Uterine cancer

What is uterine cancer?

Most uterine cancers start in the endometrium (endometrial carcinoma). Learn about symptoms, diagnosis, treatment and risks in our guide to uterine cancer.

Risk factors for uterine cancer

Risk factors for uterine cancer include estrogen replacement therapy, being overweight and menstrual history. Learn about uterine cancer risk.

Finding uterine cancer early

When uterine cancer is detected and treated early, the chances of successful treatment are better. Recognizing symptoms and getting regular checkups are the best ways to detect uterine cancer early. The sooner symptoms are reported, the sooner a doctor can diagnose and treat the cancer.

Symptoms of uterine cancer

Symptoms of uterine cancer include unusual vaginal discharge and feeling of pressure in the pelvis, back or legs. Learn about symptoms of uterine cancer.

Diagnosis of uterine cancer

Tests to diagnose uterine cancer, such as ultrasound, are done when symptoms suggest a problem. Learn about diagnosing uterine cancer.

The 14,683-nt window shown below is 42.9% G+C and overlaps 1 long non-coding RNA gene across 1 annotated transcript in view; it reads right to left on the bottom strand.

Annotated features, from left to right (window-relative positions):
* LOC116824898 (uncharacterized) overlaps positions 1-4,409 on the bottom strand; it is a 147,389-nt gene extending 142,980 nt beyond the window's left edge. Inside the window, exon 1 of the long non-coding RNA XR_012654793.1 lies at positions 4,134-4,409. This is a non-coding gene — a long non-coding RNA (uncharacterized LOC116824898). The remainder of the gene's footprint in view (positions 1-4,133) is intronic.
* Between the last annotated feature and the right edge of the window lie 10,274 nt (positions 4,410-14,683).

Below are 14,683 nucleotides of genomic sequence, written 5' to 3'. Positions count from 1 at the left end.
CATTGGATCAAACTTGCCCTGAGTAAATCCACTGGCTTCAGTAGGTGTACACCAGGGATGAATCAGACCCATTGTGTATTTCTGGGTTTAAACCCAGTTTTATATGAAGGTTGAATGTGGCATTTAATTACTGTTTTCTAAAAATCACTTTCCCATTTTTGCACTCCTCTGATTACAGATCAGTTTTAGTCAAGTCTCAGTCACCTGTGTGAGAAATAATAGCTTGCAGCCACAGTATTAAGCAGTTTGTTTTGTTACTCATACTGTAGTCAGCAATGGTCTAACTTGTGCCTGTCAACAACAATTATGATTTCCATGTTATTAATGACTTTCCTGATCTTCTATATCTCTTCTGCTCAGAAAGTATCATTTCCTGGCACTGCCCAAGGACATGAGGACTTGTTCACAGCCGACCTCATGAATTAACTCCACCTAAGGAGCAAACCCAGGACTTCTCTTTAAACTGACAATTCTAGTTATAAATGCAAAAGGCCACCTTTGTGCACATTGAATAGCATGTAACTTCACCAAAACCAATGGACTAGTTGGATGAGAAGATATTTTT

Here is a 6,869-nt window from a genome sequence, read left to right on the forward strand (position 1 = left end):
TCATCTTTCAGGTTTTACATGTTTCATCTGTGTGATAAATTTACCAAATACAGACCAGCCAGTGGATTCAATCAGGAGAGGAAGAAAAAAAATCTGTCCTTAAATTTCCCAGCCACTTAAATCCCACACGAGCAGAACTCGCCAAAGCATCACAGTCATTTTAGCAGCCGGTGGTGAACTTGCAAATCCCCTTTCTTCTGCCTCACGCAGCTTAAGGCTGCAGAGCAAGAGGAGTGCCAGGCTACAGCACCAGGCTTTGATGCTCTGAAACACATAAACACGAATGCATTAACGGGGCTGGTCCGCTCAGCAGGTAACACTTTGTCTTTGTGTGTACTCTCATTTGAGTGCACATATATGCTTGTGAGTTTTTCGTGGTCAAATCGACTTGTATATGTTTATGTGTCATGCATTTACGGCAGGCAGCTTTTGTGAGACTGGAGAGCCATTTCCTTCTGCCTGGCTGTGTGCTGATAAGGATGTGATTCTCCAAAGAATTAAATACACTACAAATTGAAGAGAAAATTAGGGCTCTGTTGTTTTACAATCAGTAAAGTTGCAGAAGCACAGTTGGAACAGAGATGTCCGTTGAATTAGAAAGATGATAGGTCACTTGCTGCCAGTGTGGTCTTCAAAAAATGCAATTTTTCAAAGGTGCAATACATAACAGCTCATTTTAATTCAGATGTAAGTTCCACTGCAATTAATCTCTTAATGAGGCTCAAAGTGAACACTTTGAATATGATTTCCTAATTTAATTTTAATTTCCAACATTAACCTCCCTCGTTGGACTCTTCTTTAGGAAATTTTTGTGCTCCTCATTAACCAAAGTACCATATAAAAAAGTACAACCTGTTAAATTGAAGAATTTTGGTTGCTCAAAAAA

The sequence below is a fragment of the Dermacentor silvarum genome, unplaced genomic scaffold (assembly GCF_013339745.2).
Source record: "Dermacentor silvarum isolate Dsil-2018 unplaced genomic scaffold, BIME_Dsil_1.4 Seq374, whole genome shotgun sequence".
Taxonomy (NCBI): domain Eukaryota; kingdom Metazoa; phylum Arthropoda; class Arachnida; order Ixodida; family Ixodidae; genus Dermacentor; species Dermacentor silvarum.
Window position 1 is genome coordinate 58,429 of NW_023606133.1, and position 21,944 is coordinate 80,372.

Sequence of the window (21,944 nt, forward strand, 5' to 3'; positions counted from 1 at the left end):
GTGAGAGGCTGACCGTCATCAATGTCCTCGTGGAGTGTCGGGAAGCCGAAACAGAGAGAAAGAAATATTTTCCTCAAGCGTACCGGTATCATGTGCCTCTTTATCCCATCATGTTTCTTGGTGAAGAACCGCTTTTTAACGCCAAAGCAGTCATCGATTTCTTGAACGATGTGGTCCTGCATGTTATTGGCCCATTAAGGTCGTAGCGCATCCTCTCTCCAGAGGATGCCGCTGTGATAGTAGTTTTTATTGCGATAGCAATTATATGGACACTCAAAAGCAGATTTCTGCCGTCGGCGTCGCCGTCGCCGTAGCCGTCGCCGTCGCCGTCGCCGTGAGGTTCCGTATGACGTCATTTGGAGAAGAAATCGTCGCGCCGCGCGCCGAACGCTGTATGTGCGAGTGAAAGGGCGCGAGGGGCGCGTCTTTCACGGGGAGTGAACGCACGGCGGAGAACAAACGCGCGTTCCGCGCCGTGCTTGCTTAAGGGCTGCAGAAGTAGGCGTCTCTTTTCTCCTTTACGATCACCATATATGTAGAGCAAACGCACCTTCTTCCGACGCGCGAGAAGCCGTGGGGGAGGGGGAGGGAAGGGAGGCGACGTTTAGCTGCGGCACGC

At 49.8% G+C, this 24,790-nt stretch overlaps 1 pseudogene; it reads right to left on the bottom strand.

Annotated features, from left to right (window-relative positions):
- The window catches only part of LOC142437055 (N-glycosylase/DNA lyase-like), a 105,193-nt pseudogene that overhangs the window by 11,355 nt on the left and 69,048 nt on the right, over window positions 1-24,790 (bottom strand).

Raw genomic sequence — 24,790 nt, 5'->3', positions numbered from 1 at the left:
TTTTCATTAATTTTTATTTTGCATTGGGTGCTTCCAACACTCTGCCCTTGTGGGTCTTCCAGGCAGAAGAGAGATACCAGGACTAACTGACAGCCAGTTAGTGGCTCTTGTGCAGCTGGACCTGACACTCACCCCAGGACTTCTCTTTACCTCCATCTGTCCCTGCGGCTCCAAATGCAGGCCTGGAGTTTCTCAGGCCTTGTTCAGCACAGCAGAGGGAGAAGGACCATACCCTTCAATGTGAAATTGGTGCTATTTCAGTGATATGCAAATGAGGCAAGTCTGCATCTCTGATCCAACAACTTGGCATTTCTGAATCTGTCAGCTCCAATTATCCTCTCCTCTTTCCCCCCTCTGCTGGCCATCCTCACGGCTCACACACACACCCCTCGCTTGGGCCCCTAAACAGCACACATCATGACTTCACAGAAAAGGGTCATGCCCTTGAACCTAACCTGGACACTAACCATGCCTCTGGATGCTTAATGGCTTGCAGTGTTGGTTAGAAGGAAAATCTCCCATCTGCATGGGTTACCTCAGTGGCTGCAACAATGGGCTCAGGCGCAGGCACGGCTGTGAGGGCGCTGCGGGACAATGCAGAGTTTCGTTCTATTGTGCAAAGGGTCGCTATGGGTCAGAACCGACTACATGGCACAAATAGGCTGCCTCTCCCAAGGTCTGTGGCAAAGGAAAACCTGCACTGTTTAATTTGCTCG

Grading uterine cancer

Grading uterine cancer helps predict how fast the cancer is growing. Learn about the grades of uterine cancer.

Stages of uterine cancer

Staging describes the extent of uterine cancer in the body. Learn about the stages of uterine cancer.

If uterine cancer spreads

Uterine cancer can spread from the uterus to surrounding tissues and other parts of the body. Learn about common sites where uterine cancer can spread.

Prognosis and survival for uterine cancer

Prognostic factors for uterine cancer include grade and stage of the cancer. Learn about prognostic factors for uterine cancer.

Treatments for uterine cancer

Treatments for uterine cancer include surgery, radiation, hormonal therapy and chemotherapy. Learn about treatment options for uterine cancer.

Supportive care for uterine cancer

Supportive care helps people with physical and emotional aspects of uterine cancer. Learn how to cope with long-term side effects of uterine cancer.

Uterine cancer statistics

Cancer statistics tell us how many people in Canada are diagnosed with and die from uterine cancer in a certain time frame.